Definition:

COPD was diagnosed in subjects according to the criteria laid out by the Global Initiative for Chronic Obstructive Lung Disease (GOLD): persistent airflow limitation and a post-bronchodilator force expiratory volume in one second (FEV1) less than 70 % of forced vital capacity (FVC). Severity of COPD was based on the GOLD staging system, which consists of 4 levels, mild (FEV1> 80 % normal), moderate (FEV1 50 -79 % normal), severe (FEV1 30-49 % normal) and very severe (FEV1<30 % normal)[1].

The MMRC scale was used to evaluate dyspnea in daily life. The patients were asked to rate their dyspnea on a scale of 0-4 for various physical activities that can provoke the condition as follows: 0, not troubled with breathlessness except with strenuous exercise; 1, troubled by shortness of breath when hurrying on the level or walking up a slight hill; 2, walks slower than people of the same age on the level because of breathlessness or has to stop for breath when walking at own pace on the level; 3, stops for breath after walking about 100 yards or after a few min on the level; and 4, too breathless to leave the house, or breathless when dressing or undressing[19].

DXA (General Electric Lunar-Progidy) was used to estimate bone mass and skeletal muscle mass in patients diagnosed with osteoporosis whose T-scores of the femoral neck or lumbar spine were <-2.5 standard deviation[20]. Weight-adjusted bone mass content (w-BMC) was calculated as bone mass content/weight2 (g/kg2). Appendicular skeletal muscle mass index (ASMI) was calculated as appendicular skeletal mass/ height2 (kg/m2)[21].

Handgrip strength (kg) was measured using a handheld dynamometer (GRIP-D Model: T.K.K.5401). The patients were asked to hold the handgrip dynamometer in one hand with the arm at a right angle and the elbow by the side of the body. When ready, the patients squeezed the dynamometer with maximum isometric effort, which was maintained for about 5 s. Three attempts were measured and the maximal measurement was recorded[22]. The patient’s 6 min walk distance (6MWD) was used to measure physical performance according to the American Thoracic Society guidelines[23]. Gait speed (m/s) was then analyzed based on 6MWD.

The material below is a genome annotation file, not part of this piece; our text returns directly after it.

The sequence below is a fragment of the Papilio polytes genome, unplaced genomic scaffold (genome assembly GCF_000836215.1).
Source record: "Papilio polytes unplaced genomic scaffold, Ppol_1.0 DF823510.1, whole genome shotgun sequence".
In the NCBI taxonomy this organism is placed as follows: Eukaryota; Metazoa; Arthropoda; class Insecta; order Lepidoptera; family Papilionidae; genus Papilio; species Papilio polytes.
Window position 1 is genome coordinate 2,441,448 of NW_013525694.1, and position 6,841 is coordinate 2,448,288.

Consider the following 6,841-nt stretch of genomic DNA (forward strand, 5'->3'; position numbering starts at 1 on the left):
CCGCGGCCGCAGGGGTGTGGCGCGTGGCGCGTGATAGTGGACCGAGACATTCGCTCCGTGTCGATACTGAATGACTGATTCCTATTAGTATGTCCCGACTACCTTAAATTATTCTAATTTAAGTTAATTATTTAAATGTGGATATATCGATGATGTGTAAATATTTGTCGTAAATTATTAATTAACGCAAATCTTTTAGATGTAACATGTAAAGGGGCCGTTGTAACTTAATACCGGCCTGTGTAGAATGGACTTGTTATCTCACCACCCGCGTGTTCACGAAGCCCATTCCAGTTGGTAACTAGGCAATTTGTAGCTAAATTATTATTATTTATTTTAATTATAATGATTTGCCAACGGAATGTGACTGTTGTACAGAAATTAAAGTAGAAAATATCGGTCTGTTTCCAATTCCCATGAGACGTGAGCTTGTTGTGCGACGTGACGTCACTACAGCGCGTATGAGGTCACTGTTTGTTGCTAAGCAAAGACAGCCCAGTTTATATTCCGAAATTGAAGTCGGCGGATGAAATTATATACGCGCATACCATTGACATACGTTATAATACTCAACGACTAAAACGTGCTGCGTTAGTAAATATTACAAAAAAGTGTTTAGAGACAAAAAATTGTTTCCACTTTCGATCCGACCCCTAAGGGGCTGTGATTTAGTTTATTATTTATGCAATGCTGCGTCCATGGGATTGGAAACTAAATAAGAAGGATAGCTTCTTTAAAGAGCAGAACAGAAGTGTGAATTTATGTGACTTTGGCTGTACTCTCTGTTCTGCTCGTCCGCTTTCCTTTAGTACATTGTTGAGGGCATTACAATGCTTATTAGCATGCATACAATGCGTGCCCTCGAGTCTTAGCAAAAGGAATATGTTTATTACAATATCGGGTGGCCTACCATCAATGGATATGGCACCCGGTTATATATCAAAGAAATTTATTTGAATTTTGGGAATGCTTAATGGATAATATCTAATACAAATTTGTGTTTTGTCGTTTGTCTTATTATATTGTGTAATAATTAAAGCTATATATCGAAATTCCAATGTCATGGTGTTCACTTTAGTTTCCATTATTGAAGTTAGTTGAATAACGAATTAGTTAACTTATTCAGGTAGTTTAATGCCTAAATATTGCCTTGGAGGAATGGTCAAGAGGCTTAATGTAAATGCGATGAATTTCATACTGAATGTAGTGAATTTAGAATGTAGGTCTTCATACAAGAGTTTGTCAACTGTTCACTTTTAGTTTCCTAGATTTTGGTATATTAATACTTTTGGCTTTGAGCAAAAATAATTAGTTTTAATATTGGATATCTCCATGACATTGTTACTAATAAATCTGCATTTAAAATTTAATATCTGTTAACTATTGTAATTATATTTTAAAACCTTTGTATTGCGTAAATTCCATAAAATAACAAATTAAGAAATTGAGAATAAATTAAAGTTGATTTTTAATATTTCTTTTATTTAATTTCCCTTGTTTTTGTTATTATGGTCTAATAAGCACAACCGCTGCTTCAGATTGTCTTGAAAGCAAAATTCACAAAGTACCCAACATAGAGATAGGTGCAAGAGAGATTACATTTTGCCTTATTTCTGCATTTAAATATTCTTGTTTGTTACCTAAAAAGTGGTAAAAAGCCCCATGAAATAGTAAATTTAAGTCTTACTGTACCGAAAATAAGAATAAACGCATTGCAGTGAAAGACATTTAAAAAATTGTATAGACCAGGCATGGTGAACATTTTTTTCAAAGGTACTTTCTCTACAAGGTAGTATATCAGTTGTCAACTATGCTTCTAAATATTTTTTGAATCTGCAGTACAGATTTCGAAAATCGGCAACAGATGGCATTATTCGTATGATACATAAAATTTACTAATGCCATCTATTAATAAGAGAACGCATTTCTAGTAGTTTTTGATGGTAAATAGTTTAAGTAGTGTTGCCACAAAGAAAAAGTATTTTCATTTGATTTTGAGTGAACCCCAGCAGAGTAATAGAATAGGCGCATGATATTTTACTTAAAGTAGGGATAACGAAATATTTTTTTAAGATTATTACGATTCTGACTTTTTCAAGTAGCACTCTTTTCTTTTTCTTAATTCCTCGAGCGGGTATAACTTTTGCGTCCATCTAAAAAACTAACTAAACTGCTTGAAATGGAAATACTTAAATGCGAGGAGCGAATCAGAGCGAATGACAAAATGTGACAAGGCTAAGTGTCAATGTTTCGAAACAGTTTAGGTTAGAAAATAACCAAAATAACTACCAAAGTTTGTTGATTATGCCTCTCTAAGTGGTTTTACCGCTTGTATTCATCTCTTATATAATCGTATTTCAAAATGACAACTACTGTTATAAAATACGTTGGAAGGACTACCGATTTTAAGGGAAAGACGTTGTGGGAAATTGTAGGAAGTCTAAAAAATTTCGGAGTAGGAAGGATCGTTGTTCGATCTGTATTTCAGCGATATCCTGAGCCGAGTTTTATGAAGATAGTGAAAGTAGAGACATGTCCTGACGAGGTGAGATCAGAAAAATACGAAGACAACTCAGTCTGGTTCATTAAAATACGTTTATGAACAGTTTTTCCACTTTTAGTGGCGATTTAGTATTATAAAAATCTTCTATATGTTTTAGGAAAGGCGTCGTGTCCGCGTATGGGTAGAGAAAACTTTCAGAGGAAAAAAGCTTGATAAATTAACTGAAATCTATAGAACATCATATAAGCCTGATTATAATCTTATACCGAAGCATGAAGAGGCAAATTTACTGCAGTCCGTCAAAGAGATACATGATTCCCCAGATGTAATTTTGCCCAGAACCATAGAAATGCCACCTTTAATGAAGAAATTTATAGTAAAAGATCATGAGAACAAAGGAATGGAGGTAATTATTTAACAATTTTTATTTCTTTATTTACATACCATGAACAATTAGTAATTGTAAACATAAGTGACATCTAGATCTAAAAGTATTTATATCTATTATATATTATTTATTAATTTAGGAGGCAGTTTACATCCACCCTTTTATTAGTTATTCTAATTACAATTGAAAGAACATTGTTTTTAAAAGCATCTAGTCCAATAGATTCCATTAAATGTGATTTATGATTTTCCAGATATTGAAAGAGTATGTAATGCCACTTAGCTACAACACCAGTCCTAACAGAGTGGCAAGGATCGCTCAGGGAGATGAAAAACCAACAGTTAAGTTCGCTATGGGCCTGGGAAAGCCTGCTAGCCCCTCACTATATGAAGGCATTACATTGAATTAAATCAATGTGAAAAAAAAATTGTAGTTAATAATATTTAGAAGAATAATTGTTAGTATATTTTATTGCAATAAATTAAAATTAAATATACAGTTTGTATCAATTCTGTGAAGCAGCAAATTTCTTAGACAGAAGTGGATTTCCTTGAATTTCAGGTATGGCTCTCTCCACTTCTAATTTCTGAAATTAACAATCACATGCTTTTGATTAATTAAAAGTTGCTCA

Procedure:

Potential subjects were asked by the team of researchers to participate in this study at the COPD clinic. They were informed of the research purpose, protocol, risks and benefits of enrolling. After those who met the inclusion criteria and were willing to participate in the study gave informed consent, their baseline information was collected by trained clinical researchers. The demographic data collected included age, sex, educational level, smoking status, severity of COPD using the most recent pulmonary function test results (within the past 6 mo), MMRC score, comorbid diseases, regular medication use, history of falls over the previous 12 mo, self-reported baseline function with regard to basic and instrumental activities of daily living (ADL) using the Barthel ADL index and Chula index[24], history of non-elective admission over the previous 12 mo, weight, height, waist circumference and systolic and diastolic blood pressure at rest. Weight and height were used to calculate BMI. Waist circumference (WC) was measured after exhalation midway between the lower rib and the iliac crest. Systolic and diastolic blood pressure was presented as mean arterial blood pressure (MAP). Handgrip strength was measured using a grip dynamometer[22], and 6MWD (as previously described) was used to measure physical performance[21,24]. DXA was used to measure body composition including muscle mass, bone mineral density and bone mass content. All measurements were performed on all patients during the same period. The main purpose of DXA is to measure BMD. Using spectral imaging but not the body composition, perhaps DXA may be used to measure body composition only to a certain extent in a few cases.

Statistical analysis: